Wide doorways and hallways: Hallways and doorways are opened up to accommodate a walker, wheelchair or baby stroller- to allow easy access around the entire house.

No-step entries: All thresholds are flush with the floor. It is unnecessary to navigate any steps to enter the home, shower, garage or rooms.

Help the environment and energy saving tips:

There are many ways to make your home greener. Here are some overall goals:

  • Increase energy efficiency
  • Decrease water usage
  • Lower indoor air pollution
  • Create a more sustainable environment
  • Use green products
  • When you remodel, think Green Demolition!
  • Re-use - recycle - or donate as much of the existing materials as possible. For example:
  • Donate to local organizations, such as the Habitat for Humanity ReStore
  • Find creative ways to re-purpose objects such as re-using old cabinets in your garage
  • Whenever possible, use natural materials that are manufactured locally. This reduces the energy needed for production and shipping.
  • Use energy-efficient light bulbs, such as light-emitting diodes (LEDs) and compact fluorescent bulbs (CFLs), to conserve energy.
  • Install dual-flush toilets to conserve water.
  • Install low-flow shower valves.
  • Cabinets displaying the KCMA Environmental Stewardship Program (ESP) certification seal must use at least 80 percent CARB compliant pressed wood (most already use 100 percent). Beginning 2013, all pressed wood sold in the U.S. must be CARB compliant. The CARB product emission standards are the lowest in the world.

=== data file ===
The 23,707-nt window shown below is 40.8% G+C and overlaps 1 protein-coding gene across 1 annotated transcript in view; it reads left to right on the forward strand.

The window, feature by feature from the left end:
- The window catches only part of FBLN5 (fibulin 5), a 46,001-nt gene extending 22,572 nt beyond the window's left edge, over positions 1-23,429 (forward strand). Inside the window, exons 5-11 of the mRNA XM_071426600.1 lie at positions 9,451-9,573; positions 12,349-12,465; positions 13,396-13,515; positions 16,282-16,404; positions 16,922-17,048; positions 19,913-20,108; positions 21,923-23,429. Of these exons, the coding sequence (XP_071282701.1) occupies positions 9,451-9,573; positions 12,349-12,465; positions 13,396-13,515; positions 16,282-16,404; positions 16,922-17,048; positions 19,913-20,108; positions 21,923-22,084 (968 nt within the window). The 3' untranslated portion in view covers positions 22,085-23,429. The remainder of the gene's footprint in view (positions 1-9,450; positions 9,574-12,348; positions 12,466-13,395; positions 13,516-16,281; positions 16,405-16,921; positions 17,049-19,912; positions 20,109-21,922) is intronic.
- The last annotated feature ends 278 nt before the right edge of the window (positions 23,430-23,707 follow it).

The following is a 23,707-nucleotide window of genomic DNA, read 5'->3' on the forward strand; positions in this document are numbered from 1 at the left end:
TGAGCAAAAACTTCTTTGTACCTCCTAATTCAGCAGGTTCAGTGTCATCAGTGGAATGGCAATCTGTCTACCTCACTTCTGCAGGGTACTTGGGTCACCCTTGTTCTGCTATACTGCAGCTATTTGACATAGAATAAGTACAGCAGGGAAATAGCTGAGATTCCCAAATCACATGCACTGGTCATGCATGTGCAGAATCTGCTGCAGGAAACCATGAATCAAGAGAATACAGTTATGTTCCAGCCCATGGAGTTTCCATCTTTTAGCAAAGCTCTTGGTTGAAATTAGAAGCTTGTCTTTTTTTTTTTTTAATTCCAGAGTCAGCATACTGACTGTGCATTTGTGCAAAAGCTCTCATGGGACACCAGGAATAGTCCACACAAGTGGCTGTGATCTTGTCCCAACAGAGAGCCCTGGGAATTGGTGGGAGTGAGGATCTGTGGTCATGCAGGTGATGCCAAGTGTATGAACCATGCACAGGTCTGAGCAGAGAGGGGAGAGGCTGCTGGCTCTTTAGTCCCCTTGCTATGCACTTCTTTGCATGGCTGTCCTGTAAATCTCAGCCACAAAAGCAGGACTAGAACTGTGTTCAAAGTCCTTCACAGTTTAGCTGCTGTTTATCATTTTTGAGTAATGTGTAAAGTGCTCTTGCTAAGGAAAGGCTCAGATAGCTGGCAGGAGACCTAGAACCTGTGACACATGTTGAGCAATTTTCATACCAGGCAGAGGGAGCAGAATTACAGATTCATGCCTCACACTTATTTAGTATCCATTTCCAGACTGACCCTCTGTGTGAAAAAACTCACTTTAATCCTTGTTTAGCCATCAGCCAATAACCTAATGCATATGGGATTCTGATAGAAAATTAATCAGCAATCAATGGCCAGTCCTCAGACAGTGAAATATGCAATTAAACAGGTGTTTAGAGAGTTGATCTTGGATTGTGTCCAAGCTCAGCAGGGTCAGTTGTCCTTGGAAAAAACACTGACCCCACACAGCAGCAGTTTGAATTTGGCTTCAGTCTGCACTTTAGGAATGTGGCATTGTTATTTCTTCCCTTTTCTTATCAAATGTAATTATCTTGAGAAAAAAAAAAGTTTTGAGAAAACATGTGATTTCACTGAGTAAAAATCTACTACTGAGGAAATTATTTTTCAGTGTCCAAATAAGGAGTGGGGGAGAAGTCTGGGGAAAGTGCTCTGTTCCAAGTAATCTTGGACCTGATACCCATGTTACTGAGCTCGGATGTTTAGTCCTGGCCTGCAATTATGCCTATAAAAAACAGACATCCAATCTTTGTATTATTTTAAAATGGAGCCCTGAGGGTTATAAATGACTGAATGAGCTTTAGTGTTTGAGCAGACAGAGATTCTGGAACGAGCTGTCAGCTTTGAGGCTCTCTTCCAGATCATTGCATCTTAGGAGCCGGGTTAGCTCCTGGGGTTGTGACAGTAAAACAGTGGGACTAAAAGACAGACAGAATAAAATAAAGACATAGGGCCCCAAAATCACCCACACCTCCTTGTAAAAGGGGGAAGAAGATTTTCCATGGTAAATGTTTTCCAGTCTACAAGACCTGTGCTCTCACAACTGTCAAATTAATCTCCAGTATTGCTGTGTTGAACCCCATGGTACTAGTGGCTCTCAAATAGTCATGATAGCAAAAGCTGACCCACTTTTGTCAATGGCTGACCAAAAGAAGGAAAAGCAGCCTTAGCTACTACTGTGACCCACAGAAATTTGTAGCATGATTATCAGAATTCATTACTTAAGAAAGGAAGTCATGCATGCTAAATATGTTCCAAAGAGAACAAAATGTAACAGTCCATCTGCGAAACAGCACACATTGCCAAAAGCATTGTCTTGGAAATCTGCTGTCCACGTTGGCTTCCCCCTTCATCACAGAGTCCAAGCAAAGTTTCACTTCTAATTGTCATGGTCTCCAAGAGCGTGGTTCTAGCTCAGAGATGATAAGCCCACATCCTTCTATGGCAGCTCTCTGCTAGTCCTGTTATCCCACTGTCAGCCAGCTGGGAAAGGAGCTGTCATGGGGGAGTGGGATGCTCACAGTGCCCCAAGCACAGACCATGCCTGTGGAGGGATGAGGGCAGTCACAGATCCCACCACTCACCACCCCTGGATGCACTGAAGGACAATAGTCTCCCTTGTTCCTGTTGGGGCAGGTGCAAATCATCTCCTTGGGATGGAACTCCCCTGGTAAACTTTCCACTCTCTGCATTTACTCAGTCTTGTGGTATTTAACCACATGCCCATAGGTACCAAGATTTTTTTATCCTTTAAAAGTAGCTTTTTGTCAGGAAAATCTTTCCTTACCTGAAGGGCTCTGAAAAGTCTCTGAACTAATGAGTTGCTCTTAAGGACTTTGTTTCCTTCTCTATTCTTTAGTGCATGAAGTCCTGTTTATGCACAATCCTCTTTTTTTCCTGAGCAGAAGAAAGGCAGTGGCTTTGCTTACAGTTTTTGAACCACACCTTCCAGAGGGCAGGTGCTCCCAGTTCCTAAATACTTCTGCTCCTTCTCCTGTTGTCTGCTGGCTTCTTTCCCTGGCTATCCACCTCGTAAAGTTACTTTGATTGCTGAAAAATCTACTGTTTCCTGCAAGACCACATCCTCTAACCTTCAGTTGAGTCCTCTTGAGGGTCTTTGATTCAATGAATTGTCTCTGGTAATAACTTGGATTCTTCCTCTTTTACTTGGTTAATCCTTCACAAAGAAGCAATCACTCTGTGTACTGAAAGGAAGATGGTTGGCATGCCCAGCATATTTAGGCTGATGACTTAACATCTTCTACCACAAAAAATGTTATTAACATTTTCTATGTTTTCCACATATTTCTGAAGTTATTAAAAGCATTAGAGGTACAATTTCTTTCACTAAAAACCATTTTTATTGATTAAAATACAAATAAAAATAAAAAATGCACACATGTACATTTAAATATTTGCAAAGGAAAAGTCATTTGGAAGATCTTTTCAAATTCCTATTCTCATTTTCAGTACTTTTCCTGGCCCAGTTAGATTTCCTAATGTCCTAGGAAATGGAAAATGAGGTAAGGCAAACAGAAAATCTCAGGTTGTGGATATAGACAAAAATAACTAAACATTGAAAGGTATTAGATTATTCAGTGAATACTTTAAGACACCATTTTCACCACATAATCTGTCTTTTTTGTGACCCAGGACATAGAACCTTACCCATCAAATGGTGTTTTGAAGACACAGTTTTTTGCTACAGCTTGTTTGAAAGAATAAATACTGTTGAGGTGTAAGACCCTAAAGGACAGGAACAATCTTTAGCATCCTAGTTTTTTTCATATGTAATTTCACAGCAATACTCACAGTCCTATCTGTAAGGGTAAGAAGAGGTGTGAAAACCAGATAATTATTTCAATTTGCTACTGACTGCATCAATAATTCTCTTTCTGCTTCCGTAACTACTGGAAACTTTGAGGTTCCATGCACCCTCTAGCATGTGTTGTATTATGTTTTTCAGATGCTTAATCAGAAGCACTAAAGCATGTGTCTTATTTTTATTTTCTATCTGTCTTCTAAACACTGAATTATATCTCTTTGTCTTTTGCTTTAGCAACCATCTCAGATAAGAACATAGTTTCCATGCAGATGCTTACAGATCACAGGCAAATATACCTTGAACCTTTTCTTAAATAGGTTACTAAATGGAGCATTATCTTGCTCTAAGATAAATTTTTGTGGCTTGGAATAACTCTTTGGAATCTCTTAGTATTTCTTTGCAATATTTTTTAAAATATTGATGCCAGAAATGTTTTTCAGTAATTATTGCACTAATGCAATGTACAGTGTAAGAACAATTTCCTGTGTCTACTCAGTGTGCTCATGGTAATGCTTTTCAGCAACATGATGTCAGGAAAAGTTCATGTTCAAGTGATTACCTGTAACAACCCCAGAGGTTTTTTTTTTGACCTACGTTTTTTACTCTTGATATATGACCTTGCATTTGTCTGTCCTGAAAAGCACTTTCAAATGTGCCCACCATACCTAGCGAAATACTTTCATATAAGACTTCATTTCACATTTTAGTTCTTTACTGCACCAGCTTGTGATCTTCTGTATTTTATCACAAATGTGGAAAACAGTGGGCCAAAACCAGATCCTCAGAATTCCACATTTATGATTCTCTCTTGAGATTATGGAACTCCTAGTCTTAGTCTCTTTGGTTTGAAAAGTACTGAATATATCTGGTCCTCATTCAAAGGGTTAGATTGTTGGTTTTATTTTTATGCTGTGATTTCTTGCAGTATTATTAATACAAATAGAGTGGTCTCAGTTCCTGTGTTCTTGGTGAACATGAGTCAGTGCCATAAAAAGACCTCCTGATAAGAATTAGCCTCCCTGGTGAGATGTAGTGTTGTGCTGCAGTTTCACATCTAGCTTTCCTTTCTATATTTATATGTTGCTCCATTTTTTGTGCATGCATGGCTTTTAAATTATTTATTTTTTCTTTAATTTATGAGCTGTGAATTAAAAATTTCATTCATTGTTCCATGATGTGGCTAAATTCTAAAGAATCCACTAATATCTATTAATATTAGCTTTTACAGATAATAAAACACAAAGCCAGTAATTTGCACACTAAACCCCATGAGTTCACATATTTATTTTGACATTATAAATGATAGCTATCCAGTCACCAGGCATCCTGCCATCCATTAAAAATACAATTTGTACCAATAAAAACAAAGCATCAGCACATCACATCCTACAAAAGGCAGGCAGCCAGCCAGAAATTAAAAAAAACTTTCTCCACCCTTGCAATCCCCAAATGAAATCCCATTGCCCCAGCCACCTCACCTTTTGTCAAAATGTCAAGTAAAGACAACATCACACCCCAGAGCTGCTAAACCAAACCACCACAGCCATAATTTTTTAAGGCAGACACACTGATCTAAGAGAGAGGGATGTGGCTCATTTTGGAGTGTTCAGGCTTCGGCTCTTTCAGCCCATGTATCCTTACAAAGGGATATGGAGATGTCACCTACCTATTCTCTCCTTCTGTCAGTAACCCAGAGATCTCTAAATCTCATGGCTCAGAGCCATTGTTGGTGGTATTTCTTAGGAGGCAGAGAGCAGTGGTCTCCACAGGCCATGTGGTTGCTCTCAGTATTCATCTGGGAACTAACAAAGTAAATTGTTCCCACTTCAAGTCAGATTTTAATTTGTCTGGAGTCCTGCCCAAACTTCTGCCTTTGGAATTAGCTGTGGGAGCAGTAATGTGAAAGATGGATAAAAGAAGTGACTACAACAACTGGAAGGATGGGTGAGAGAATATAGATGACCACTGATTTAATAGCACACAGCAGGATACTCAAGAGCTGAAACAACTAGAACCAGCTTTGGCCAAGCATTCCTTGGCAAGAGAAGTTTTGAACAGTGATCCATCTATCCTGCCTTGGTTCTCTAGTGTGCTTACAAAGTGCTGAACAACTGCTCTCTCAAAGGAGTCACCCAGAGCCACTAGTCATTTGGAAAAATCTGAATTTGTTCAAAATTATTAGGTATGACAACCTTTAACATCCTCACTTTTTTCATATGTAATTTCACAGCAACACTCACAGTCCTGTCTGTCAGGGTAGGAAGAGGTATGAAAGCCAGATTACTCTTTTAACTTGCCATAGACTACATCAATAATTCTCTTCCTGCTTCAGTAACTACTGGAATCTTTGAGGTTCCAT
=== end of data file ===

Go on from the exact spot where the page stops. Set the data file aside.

• Use ready-to-install framing for additions. Roof trusses, floor systems, and wall panels reduce the amount of material used in the building structure. This is a more efficient use of material that that also helps to improve productivity and reduce costs.
  • Landscaping and tree placement should take advantage of natural heating & cooling. Deciduous trees help cool the home in summer & let sunlight in to help warm the home in winter. Use plants that are suited for the local conditions, to minimize water, fertilizer, and pesticide usage.
  • Design your home with natural lighting in mind. One example is installing more windows on the south side of your home. This will help you to save on heating & lighting costs. When replacing old windows, use Energy Star® qualified or energy efficient models.